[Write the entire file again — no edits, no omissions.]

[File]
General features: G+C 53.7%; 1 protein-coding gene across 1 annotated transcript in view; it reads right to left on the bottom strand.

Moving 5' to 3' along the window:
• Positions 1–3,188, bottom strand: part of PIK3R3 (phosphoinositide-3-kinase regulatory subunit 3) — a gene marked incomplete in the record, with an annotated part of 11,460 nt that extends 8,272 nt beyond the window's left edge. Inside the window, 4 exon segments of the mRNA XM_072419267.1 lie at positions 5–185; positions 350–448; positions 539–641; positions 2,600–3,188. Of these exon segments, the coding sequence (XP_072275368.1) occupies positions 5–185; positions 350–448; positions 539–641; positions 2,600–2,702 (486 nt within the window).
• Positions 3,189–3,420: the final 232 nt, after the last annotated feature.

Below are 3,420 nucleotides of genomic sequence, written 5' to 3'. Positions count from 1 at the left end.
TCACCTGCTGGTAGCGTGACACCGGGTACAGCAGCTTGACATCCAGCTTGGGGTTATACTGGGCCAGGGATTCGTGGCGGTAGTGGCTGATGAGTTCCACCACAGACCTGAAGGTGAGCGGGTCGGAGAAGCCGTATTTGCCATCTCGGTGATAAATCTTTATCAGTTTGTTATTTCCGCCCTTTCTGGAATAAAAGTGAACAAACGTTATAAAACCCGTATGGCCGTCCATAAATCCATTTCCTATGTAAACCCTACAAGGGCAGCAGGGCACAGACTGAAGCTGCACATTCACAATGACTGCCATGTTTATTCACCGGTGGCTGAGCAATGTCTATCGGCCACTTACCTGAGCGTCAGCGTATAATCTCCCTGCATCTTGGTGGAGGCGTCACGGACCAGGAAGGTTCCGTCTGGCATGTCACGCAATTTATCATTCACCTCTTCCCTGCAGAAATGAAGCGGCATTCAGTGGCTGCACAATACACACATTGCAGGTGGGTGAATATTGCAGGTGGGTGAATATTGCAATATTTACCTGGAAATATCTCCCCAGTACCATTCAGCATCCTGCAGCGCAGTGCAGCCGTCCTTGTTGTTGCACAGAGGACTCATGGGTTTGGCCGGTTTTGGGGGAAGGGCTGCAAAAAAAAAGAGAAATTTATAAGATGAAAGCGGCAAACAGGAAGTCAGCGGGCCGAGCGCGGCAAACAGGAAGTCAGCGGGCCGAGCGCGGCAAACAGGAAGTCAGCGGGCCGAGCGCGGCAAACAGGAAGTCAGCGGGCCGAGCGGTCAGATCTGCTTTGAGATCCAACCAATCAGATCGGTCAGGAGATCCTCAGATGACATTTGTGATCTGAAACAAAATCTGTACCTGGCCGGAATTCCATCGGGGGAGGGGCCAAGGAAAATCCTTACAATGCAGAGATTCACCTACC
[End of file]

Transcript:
General features: G+C 53.7%; 1 protein-coding gene across 1 annotated transcript in view; it reads right to left on the bottom strand.

Moving 5' to 3' along the window:
• Positions 1–3,188, bottom strand: part of PIK3R3 (phosphoinositide-3-kinase regulatory subunit 3) — a gene marked incomplete in the record, with an annotated part of 11,460 nt that extends 8,272 nt beyond the window's left edge. Inside the window, 4 exon segments of the mRNA XM_072419267.1 lie at positions 5–185; positions 350–448; positions 539–641; positions 2,600–3,188. Of these exon segments, the coding sequence (XP_072275368.1) occupies positions 5–185; positions 350–448; positions 539–641; positions 2,600–2,702 (486 nt within the window).
• Positions 3,189–3,420: the final 232 nt, after the last annotated feature.

Below are 3,420 nucleotides of genomic sequence, written 5' to 3'. Positions count from 1 at the left end.
TCACCTGCTGGTAGCGTGACACCGGGTACAGCAGCTTGACATCCAGCTTGGGGTTATACTGGGCCAGGGATTCGTGGCGGTAGTGGCTGATGAGTTCCACCACAGACCTGAAGGTGAGCGGGTCGGAGAAGCCGTATTTGCCATCTCGGTGATAAATCTTTATCAGTTTGTTATTTCCGCCCTTTCTGGAATAAAAGTGAACAAACGTTATAAAACCCGTATGGCCGTCCATAAATCCATTTCCTATGTAAACCCTACAAGGGCAGCAGGGCACAGACTGAAGCTGCACATTCACAATGACTGCCATGTTTATTCACCGGTGGCTGAGCAATGTCTATCGGCCACTTACCTGAGCGTCAGCGTATAATCTCCCTGCATCTTGGTGGAGGCGTCACGGACCAGGAAGGTTCCGTCTGGCATGTCACGCAATTTATCATTCACCTCTTCCCTGCAGAAATGAAGCGGCATTCAGTGGCTGCACAATACACACATTGCAGGTGGGTGAATATTGCAGGTGGGTGAATATTGCAATATTTACCTGGAAATATCTCCCCAGTACCATTCAGCATCCTGCAGCGCAGTGCAGCCGTCCTTGTTGTTGCACAGAGGACTCATGGGTTTGGCCGGTTTTGGGGGAAGGGCTGCAAAAAAAAAGAGAAATTTATAAGATGAAAGCGGCAAACAGGAAGTCAGCGGGCCGAGCGCGGCAAACAGGAAGTCAGCGGGCCGAGCGCGGCAAACAGGAAGTCAGCGGGCCGAGCGCGGCAAACAGGAAGTCAGCGGGCCGAGCGGTCAGATCTGCTTTGAGATCCAACCAATCAGATCGGTCAGGAGATCCTCAGATGACATTTGTGATCTGAAACAAAATCTGTACCTGGCCGGAATTCCATCGGGGGAGGGGCCAAGGAAAATCCTTACAATGCAGAGATTCACCTACC